The label sells the first bottle, the wine sells the second, according to a wine industry maxim. The saying illustrates the importance of marketing to the success of winemaking. A good story, a high point score from a critic or a stellar reputation can help sell a wine. But the label comes first.

From my wine-geek perspective, it’s easy to lose sight of this marketing reality. I look askance at a cute label as a sign the wine is lacking. That’s not fair, and I decided I needed to recalibrate my perspective.

So I consulted my daughter. Emma, 19, is a 2018 graduate of the Visual Arts Center program at Albert Einstein High School in Kensington, Md. Aside from being a more talented artist than she gives herself credit for, she has a keen cynicism for how corporate America manipulates us with marketing. Emma is not at all interested in wine (or so she lets on), but she agreed to accompany me to three stores in Washington to pick out some wines at each that appealed to her just for the labels. I would buy the wines and then evaluate them from my jaded, wine-geek perspective.

We went to Trader Joe’s near Union Market to sample inexpensive grocery store wines. Then we visited Domestique, a boutique shop specializing in natural wines, and Grand Cata, which features wines from South America, Spain and Portugal. Here are the wines she picked out, with her explanation of why she liked the labels.

The Delicious Monster 2018 from McGregor, South Africa. $6 at Trader Joe's. Emma immediately spied this on the bottom shelf — not prime real estate — and said, "Oh, this is so marketed to millennials." The name refers to the monstera plant, which, to be honest, I had never heard of. "The green-and-white label, the water color painting of the plant leaves are very millennial," Emma explained. The wine is 60 percent chenin blanc, with the rest chardonnay and muscat. It is pleasant and citrusy, with some floral notes. And at $6, worth stocking up for a party or even as a summer house white.

Lazy Bones Cabernet Franc 2017, Paso Robles, Calif. $7 at Trader Joe's. The white-on-black label depicting a nude woman reclining on a sofa with a riot of pillows and checkered throws, lazily stroking a cat, appealed to Emma's artistic side. "It has a Matisse feel to it, and I like the way the lettering is integrated into the illustration," she said. The wine is rather good, if simple. It has some of the white pepper, Bing cherry character of cabernet franc, with a moderate finish.

La Boutanche Melon 2016, Vin de France. $19 at Domestique. "Okay, I'm so predictable, but I just love French bulldogs," Emma said, spying this wine almost as soon as we entered the store. "I also like cartoons," she added. The drawing on this label shows a bulldog with an attitude, clutching a wine glass in one paw and a bottle in its mouth, glowering at the viewer as if it suspected we might be hiding another treat in our hands. "It kind of looks like Danny DeVito," Emma said. Melon is the grape of muscadet in the Loire Valley. This label tells us nothing of where the wine comes from, except for VDF for Vin de France. The wine doesn't reveal much either.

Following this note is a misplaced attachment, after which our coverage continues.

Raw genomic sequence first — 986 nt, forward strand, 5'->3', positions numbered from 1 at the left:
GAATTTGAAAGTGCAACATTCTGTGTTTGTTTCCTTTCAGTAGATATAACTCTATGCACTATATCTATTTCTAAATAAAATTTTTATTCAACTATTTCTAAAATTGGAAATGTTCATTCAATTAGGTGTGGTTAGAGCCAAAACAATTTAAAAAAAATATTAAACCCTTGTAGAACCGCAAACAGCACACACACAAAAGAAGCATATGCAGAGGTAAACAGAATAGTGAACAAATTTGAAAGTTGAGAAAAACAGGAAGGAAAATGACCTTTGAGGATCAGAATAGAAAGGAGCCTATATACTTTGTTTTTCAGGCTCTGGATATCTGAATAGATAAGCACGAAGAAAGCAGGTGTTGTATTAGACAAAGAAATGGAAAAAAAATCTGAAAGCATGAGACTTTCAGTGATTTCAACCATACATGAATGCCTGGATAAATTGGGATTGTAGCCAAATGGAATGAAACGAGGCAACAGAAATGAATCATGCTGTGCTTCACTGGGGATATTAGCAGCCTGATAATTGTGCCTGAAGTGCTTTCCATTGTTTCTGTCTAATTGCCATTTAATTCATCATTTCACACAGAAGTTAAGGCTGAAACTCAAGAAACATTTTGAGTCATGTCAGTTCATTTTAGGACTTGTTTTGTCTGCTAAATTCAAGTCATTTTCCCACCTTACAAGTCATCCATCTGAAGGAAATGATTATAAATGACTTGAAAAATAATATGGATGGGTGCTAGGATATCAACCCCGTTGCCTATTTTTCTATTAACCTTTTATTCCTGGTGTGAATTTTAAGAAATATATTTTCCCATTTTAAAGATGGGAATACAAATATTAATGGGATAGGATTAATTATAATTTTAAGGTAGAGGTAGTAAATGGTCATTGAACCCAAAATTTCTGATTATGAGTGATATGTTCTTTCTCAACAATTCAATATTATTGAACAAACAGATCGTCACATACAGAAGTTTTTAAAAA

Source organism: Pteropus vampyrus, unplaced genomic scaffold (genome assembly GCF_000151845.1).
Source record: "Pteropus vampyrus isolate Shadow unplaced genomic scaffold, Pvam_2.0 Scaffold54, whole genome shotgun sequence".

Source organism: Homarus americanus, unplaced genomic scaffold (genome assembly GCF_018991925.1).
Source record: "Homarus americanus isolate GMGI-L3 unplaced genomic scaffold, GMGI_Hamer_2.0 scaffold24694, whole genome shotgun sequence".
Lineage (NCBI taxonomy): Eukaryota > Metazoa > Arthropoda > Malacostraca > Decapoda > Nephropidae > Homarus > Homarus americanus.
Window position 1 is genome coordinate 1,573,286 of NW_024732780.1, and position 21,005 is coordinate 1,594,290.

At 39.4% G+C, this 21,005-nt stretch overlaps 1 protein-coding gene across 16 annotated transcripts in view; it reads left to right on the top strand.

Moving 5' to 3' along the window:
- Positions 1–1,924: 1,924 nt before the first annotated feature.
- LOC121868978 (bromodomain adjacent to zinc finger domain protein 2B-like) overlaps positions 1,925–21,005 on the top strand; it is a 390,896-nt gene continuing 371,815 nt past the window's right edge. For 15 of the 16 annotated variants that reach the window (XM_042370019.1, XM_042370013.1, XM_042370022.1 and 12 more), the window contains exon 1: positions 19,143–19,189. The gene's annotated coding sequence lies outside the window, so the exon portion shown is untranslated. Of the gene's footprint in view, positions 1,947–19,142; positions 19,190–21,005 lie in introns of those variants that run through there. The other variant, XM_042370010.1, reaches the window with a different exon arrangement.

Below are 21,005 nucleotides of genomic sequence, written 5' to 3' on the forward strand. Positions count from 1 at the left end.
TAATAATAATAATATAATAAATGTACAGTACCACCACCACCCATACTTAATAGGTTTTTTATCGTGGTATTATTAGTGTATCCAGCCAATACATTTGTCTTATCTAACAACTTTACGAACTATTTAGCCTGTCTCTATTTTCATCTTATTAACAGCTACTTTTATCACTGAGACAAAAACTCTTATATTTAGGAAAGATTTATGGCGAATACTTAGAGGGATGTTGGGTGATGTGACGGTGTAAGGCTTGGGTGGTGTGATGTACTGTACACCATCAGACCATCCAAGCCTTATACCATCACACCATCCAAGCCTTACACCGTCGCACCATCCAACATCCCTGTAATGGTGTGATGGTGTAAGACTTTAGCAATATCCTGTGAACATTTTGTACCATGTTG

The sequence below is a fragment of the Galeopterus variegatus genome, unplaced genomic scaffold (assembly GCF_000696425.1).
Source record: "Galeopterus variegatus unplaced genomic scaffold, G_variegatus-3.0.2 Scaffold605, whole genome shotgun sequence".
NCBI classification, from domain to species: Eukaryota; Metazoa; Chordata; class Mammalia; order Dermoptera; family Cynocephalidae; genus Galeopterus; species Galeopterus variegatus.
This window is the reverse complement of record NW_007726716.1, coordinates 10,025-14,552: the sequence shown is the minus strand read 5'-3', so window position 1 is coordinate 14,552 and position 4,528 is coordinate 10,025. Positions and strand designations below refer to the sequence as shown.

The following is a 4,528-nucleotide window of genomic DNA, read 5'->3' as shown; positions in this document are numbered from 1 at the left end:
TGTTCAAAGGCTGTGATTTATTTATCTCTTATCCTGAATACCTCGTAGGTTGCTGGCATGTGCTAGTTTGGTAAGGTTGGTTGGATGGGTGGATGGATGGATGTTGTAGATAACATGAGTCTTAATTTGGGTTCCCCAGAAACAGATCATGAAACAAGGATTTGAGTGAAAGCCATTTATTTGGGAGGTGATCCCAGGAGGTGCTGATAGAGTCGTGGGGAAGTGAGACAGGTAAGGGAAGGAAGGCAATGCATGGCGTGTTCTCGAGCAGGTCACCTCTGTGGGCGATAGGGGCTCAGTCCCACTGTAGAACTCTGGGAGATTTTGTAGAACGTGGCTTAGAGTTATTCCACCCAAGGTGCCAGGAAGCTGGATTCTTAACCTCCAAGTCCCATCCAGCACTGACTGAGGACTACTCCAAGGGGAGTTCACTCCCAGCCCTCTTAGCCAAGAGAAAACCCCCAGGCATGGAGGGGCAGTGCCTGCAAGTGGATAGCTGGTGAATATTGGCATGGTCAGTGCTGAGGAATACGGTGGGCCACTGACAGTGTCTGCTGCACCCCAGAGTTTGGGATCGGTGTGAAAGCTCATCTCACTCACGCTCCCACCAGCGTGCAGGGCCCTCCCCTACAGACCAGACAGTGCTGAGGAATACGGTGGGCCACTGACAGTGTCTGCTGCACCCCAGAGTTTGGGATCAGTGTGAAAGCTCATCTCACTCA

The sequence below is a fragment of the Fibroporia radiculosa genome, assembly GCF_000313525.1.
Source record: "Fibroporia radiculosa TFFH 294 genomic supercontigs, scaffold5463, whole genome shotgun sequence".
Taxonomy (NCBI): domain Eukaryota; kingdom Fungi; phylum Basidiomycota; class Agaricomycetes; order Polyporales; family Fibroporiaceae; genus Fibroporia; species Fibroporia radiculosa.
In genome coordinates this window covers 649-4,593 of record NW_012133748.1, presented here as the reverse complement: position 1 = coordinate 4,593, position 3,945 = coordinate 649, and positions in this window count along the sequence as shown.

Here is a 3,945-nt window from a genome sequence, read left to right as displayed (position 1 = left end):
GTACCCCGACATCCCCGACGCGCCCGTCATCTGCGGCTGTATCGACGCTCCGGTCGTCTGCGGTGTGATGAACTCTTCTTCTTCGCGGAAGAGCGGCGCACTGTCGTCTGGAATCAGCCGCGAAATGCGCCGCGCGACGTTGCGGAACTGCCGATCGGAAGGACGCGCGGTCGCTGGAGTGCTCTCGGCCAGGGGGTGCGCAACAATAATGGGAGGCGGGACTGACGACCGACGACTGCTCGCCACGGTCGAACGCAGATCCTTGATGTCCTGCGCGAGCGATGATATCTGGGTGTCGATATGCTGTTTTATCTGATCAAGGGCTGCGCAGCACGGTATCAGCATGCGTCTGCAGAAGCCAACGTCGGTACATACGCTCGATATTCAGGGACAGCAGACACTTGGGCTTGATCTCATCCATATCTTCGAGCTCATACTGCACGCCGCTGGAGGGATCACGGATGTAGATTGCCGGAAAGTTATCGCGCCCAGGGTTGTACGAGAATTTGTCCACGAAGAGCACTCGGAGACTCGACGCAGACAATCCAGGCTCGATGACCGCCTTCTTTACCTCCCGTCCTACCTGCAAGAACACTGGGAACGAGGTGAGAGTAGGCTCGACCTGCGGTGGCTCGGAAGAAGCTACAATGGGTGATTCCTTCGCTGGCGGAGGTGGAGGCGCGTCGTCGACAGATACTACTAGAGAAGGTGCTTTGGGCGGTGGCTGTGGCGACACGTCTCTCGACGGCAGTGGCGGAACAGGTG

Cantina Indigeno Vino Rosato, Italy. $23 at Domestique. This label stood out in part for negative reasons. "I like this drawing, though it doesn't make sense," Emma said of the red-ink cartoon of several European-looking revelers raising their hands toward a Native American totem pole emblazoned with the word Indigeno. "Why is an Italian wine using indigenous imagery?" This is not your typical rosé. Deep pink, almost red in color, and made with the montepulciano grape, it is hazy and almost fizzy. It tastes a bit sour and vinegary, with bright cherry flavors. It's unconventional, and it tasted different with every sip. I liked some sips more than others.

Longavi Glup! Cinsault 2017, Itata Valley, Chile. $25 at Grand Cata. "I like the name," Emma said. And her eye caught a wine from one of Chile's most sought-after regions. The Itata Valley in southern Chile was where the Spanish first planted grape vines in the 1500s. Cinsault came later. While the label suggests a chuggable wine splashed about at a party, this wine rewards patience. I recommend decanting it for an hour, or at least letting the open bottle sit awhile before drinking. It features cherry and plum flavors, with wild herbs and an iodine quality that soars upward to enhance the fruit with a little time. There is also a Glup! Chenin blanc aged in amphorae.

Our limited sample shows that you can hit or miss when choosing wines by the label, but with the right company, you can have a lot of fun.

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